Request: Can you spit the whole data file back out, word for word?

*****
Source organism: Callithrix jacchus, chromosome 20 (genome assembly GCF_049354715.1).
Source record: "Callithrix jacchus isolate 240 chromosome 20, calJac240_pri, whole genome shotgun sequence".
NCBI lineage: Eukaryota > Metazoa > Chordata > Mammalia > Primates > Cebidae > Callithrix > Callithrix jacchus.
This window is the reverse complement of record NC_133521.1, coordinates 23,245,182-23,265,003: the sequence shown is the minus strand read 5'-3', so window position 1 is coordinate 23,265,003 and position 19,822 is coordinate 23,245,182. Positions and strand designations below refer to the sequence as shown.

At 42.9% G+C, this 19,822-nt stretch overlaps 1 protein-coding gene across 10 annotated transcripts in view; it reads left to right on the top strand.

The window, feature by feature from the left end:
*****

Source organism: Callithrix jacchus, chromosome 20 (genome assembly GCF_049354715.1).
Source record: "Callithrix jacchus isolate 240 chromosome 20, calJac240_pri, whole genome shotgun sequence".
NCBI lineage: Eukaryota > Metazoa > Chordata > Mammalia > Primates > Cebidae > Callithrix > Callithrix jacchus.
This window is the reverse complement of record NC_133521.1, coordinates 23,245,182-23,265,003: the sequence shown is the minus strand read 5'-3', so window position 1 is coordinate 23,265,003 and position 19,822 is coordinate 23,245,182. Positions and strand designations below refer to the sequence as shown.

At 42.9% G+C, this 19,822-nt stretch overlaps 1 protein-coding gene across 10 annotated transcripts in view; it reads left to right on the top strand.

The window, feature by feature from the left end: